New Kansas City Council Members See Community Policing And Airport Jobs As A Way To Combat Gun Violence | KCUR 89.3



Missouri law severely limits Kansas City’s gun control powers. But three junior city council members say the city can still do a lot to tackle the violent crime crisis.

The strategies include more community policing, more social services for struggling families, and even great pressure for local hires on the new Kansas City International Airport terminal project. Confronting violence will require a comprehensive, community-wide approach, they say.

“It’s not just public safety or public health,” said Andrea Bough, the new 6e District General Councilor. “We need to bring all of these community organizations, faith-based organizations, schools and business leaders together. “

Plugged, a lawyer who lives in southern Kansas City, joined 3rd District Councilor Melissa Robinson and 1st District General Councilor Kevin O’Neill discussed his council’s goals in KCUR’s Up To Date.

They are one month into their four-year term after being sworn in on August 1. Robinson represents the urban core and is chairman of the Black Healthcare Coalition. O’Neill lives in Northland and owns the Job tag log.

All three agreed that the fight against crime is one of their main priorities. As of August 30, Kansas City had recorded 100 homicides and was ranked 5th most dangerous city in the United States according to a report 2018 list compiled by USA Today.

“I think desperation is a huge factor,” said O’Neill, adding that city leaders and others must work to create hope and opportunity.

Robinson said it was especially difficult for residents who “saw so much prosperity around them and not in their communities.”

“Kansas City has developed very well in some pockets of our community, and they are directly adjacent to neighborhoods that have scourge and crime,” she said. “So we have to think about shared prosperity. “

More than one approach

The Missouri legislature has banned Kansas City from passing its own strict gun control laws. Still, city council has just approved measures sponsored by new mayor Quinton Lucas that give police more tools under city law to seize firearms from minors.

“I think there is a lot more we can do,” said Robinson. For example, every police station has a few community police officers, she said, but more are needed in strategic locations to build trust and relationships to fight and prevent crime.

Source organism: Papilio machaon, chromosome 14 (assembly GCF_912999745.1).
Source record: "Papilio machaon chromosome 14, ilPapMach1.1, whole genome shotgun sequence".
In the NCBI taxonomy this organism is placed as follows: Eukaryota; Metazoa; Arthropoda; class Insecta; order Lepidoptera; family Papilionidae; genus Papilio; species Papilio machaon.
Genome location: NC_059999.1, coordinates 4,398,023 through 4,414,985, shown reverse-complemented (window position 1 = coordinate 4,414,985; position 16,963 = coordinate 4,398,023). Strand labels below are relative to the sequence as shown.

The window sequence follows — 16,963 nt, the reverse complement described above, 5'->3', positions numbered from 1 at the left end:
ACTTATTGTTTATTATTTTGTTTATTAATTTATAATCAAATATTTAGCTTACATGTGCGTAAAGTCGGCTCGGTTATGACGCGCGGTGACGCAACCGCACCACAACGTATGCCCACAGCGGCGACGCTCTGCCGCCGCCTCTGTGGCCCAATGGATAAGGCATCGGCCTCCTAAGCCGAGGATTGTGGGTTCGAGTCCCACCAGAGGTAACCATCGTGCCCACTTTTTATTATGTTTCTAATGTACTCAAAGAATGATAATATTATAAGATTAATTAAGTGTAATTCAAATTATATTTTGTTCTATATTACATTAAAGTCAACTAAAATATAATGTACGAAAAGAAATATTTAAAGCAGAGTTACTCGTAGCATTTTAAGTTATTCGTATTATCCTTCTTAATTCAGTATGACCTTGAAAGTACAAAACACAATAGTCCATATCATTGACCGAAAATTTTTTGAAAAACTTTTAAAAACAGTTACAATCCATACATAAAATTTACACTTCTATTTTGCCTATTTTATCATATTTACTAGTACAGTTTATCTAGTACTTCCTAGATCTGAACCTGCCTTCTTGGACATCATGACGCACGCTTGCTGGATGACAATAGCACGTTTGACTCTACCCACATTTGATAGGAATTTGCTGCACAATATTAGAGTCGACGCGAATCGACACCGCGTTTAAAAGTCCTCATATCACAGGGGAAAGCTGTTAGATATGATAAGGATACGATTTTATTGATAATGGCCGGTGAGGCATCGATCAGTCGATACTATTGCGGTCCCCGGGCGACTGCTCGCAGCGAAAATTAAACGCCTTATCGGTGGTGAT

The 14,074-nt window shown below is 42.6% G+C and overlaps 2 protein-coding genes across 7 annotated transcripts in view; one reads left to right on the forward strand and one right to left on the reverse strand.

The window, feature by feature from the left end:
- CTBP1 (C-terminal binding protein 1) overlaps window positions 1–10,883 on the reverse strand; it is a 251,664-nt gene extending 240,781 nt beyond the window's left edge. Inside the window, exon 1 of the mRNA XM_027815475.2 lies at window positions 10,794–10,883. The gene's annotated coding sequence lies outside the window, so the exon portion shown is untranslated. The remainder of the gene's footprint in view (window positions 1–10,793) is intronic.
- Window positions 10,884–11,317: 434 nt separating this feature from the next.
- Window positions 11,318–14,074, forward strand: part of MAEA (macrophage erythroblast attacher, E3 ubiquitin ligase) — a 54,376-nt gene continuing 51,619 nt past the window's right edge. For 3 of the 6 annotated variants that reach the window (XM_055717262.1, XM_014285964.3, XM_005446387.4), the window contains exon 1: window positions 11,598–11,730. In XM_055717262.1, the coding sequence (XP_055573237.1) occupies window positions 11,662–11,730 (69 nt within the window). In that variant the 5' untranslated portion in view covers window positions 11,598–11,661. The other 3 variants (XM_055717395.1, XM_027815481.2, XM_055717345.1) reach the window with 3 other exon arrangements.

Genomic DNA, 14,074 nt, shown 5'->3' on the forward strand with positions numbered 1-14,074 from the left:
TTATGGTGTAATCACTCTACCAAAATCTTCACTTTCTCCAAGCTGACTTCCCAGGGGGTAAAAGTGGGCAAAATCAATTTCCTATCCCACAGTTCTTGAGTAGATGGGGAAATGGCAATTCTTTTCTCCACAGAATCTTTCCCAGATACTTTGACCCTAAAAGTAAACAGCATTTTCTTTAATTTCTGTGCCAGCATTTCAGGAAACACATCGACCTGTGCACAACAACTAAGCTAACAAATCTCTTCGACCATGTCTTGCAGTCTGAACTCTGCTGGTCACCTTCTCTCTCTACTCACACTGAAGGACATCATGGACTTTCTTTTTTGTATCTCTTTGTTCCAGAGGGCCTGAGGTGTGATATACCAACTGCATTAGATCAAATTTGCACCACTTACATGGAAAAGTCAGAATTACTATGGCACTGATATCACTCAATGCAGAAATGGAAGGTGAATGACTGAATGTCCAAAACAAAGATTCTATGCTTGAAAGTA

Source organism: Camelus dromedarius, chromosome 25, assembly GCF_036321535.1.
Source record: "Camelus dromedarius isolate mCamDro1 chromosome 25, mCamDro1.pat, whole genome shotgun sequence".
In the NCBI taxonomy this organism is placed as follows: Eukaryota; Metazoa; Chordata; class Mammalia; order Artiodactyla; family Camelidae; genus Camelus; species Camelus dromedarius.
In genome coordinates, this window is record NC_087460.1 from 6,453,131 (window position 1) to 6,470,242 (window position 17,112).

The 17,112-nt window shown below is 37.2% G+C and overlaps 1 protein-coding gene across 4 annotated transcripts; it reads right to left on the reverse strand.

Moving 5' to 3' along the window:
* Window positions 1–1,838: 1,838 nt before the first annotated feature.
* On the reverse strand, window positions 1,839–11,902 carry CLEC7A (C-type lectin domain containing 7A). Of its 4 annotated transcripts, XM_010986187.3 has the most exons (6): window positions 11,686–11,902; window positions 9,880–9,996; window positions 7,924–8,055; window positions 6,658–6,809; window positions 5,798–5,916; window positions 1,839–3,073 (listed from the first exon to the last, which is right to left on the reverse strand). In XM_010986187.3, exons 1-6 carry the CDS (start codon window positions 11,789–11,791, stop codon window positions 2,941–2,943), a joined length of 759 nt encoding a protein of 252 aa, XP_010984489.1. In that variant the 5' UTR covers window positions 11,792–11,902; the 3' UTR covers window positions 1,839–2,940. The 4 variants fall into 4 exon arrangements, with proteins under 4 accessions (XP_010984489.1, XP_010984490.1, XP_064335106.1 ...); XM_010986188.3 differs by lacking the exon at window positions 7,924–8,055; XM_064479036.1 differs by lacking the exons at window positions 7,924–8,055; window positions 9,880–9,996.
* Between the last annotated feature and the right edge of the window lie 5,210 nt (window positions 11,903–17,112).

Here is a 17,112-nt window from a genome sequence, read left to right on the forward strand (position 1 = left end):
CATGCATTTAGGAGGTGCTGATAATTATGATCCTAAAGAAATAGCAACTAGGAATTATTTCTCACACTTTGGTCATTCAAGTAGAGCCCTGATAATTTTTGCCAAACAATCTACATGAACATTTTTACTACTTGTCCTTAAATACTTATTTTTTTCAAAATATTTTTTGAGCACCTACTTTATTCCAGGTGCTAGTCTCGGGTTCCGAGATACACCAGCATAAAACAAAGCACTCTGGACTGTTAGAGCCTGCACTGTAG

Robinson said she is also trying to develop a “tutor program” among residents, business owners and others who can promote safe routes to urban schools.

“Where crime occurs the most, many of our children are now afraid to walk to school,” she lamented.

In addition, Robinson noted that the Kansas City Health Department is working on a youth and family violence prevention plan that should provide social intervention support and prevent family crises. The health ministry has confirmed that a draft plan will be unveiled in the community in the coming months. It could be submitted to the board for approval at the end of the year.

Bough said the council can also support living wages, more mental health services and affordable housing, to tackle some root causes of the violence.

Building KCI Could Help

For many people and communities, the best way to prevent violence is work. To that end, O’Neill said the city must ensure that the $ 1.5 billion KCI Airport Terminal Improvement Project is a major job generator.

The project is only just beginning and is slated for completion in 2023. The lead development company, Edgemoor, is based in Maryland. Some concerns have surfaced about the low percentage of work done so far by local workers.

“I’ve been worried about this from the very beginning,” O’Neill said, adding that this project has the potential to “be a game-changer” for Kansas City’s economic vitality. He said this should provide plenty of construction-related jobs for local residents, including minorities who have often felt left out of past projects.

“I don’t know if Edgemoor is doing enough,” O’Neill said, “but I can tell you we’re going to be very involved in making sure they do.”

Robinson said this can have a direct impact on the city’s crime problem by opening the door for young people to great construction careers and a brighter future.

“This is an opportunity for us to allow people to enter the middle class,” she said.

Board members Melissa Robinson, Andrea Bough and Kevin O’Neill chatted with Brian Ellison about a recent episode of KCUR’s Up To Date. Listen to their full conversation here.

Fixed: The ranking of Kansas City on the Dangerous Cities list was incorrect. It comes in at # 5 on the list.

Lynn Horsley is a freelance journalist and was a veteran reporter for The Kansas City Star. Follow her on Twitter @LynnHorsley



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